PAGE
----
Hope and fear both attract followers, which was starkly evident during the recent political conventions. I am not seeking followers, nor am I attracted to fear. If the longevity of our civilization and our species is as limited as it appears, then I believe we must try to make those last days as honorable and decent as possible, just as we try to do as individuals with our own, always-limited lifetimes. It's hard to remember that sometimes, especially when in the grip of despair as I have been episodically during the past three years; but writing this has helped, and I write it to also help others.

Wednesday, June 22, 2016

Lethal Interaction

Like many people, I was horrified by the largest mass shooting in U.S. history. It had a particularly strong impact because I just finished a three-day vacation from paying attention to the news, which was already depressing in large part because the presidential election had been reduced to a choice between a champion of policies that are making our planet uninhabitable, and a megalomaniac who likely would speed up our demise.

Readers of my work know that I respond to emotional discomfort by attempting to understand the triggers, typically using abstractions that I invent based on experience and extensive study. Luckily I already had a basis for understanding, in the form of what I call "group interaction." Of the three types of interaction I identified (isolation, domination, and coexistence), domination seems to be preferred by mass murderers since its goal is total elimination of other groups of people.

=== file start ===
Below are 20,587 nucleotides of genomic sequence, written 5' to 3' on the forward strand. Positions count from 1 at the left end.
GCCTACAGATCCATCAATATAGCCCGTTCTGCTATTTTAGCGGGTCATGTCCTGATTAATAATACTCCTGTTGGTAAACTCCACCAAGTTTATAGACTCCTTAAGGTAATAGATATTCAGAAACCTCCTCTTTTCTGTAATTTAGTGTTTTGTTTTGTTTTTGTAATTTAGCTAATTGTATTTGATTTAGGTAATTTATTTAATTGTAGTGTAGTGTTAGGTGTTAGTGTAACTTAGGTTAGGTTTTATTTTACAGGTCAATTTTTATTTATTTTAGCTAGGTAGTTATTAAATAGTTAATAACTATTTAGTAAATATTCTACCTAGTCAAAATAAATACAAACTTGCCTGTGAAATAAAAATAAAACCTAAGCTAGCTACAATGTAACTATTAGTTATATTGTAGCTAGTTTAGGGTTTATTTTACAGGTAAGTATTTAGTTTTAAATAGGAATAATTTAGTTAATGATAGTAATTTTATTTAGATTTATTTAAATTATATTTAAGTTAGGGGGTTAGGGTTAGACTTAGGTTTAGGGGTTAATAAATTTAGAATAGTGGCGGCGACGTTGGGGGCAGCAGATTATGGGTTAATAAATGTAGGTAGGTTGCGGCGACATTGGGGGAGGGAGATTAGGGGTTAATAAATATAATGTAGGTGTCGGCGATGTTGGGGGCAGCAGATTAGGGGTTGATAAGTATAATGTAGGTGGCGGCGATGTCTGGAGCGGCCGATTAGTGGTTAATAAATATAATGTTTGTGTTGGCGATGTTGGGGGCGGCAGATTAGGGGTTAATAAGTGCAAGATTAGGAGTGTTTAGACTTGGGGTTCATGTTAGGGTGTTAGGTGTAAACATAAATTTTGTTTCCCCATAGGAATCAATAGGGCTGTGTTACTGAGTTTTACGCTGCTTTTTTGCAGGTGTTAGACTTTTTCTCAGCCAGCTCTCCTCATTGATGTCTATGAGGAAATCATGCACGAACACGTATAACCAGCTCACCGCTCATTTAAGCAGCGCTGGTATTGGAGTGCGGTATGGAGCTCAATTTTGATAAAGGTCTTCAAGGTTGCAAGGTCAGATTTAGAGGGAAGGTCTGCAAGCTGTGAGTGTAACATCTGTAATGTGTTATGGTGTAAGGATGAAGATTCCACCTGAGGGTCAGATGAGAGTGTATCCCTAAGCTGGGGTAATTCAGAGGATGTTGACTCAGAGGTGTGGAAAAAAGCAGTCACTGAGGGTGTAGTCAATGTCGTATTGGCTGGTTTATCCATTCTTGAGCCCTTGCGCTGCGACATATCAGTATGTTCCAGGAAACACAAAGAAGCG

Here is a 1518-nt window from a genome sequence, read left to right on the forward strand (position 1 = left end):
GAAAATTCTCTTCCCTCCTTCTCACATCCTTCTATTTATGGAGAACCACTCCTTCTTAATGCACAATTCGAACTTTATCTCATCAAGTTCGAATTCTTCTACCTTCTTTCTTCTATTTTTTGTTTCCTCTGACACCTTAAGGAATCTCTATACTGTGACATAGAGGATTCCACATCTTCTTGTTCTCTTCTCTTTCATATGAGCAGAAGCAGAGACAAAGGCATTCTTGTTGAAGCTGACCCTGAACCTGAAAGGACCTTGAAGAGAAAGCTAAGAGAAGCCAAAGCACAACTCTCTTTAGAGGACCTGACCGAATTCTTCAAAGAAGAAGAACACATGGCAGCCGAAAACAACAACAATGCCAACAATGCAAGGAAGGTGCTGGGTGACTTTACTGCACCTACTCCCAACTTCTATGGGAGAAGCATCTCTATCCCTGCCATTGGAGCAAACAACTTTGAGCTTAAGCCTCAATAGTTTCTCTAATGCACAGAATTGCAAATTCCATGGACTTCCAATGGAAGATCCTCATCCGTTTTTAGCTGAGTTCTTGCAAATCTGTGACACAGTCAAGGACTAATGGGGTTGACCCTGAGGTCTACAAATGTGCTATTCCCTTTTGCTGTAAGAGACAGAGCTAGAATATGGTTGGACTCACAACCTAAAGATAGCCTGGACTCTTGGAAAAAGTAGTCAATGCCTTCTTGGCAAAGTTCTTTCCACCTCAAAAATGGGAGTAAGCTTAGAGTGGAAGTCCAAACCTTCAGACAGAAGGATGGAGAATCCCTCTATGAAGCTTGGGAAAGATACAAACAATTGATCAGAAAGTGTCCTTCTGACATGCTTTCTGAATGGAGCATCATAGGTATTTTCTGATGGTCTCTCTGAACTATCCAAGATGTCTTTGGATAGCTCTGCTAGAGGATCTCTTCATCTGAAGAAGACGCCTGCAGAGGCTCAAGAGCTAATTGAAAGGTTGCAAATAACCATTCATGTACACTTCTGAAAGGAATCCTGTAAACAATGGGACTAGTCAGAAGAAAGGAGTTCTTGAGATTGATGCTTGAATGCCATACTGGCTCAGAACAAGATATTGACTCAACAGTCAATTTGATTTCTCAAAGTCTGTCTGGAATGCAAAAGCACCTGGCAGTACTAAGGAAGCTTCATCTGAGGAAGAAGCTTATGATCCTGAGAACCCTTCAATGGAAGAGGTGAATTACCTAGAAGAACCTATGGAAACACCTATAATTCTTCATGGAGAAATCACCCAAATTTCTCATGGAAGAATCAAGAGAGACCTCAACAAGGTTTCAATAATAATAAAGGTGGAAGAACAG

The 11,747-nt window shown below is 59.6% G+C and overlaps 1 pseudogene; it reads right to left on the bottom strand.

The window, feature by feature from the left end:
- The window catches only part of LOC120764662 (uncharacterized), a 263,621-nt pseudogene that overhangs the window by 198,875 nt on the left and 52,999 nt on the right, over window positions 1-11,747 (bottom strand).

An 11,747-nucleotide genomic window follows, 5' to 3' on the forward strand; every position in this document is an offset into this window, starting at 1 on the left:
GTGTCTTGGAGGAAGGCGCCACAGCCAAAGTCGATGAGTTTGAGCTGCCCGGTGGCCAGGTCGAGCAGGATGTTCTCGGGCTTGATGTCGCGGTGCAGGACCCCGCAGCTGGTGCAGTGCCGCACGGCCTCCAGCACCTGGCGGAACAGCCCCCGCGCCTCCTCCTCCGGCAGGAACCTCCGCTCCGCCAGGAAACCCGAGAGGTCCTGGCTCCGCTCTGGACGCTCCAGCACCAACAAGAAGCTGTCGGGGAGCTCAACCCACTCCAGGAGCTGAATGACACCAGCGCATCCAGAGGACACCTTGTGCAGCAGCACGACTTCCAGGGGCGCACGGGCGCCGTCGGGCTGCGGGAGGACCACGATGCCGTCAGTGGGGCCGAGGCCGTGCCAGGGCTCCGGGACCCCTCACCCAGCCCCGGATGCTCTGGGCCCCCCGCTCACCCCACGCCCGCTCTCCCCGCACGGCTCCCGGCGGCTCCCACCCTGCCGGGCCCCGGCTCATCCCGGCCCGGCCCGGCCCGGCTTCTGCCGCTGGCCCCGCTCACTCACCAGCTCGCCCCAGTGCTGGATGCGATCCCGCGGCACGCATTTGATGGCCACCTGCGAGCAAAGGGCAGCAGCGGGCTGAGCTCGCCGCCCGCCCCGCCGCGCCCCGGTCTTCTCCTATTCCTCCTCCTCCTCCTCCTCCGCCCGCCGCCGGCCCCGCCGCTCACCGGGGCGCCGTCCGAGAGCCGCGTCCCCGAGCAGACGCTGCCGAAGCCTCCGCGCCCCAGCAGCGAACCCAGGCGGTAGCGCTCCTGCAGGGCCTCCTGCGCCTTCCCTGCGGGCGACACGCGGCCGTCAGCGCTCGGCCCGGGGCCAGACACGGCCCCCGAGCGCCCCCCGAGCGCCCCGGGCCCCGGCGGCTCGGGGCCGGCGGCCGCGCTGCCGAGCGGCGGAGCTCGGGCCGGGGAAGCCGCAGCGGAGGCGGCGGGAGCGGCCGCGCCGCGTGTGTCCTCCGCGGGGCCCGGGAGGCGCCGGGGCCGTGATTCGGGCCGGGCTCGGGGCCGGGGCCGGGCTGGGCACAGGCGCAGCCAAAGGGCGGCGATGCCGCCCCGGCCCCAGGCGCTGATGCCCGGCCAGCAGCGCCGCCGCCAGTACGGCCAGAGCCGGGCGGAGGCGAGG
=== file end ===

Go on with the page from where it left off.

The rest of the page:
The shooting added some momentum to the ongoing debate about guns; and here, too, my research provides some insight. Guns provide an unfair advantage to small groups, down to the individual level, in effectively stealing resources from other groups to advance their own growth. A "fair advantage," on the other hand, would be to allow motivation and population to determine the outcome of an interaction, which in practical terms would mean letting everyone have access to the same technologies. Resistance to gun availability might thus be explained as a group's fear of granting unfair advantage on one or more other groups; and the focus of such fear on government intervention might be symptomatic of isolationist preferences by people who see themselves as significantly different from those represented by the government.

The preference for isolation is a good candidate for explaining parallel debates relating to immigration and race. If people fear they will lose resources if people from another group merges with theirs, then they will try to avoid the merger. This is especially likely if the other group has apparently far fewer resources than they do, because the other group would be more motivated to take resources from them.

Those of us who favor coexistence have trouble understanding these debates, perhaps because we tend to have a very fluid identification with groups, easily changing the definition of our group to include the sum of others. I personally have no problem considering the entirety of humanity as the basis for my identity, and then shifting with understanding and familiarity to a broader identification with the rest of life on Earth. It is inconceivable that deadly force would be justified except in cases of direct threat, so its use is especially shocking.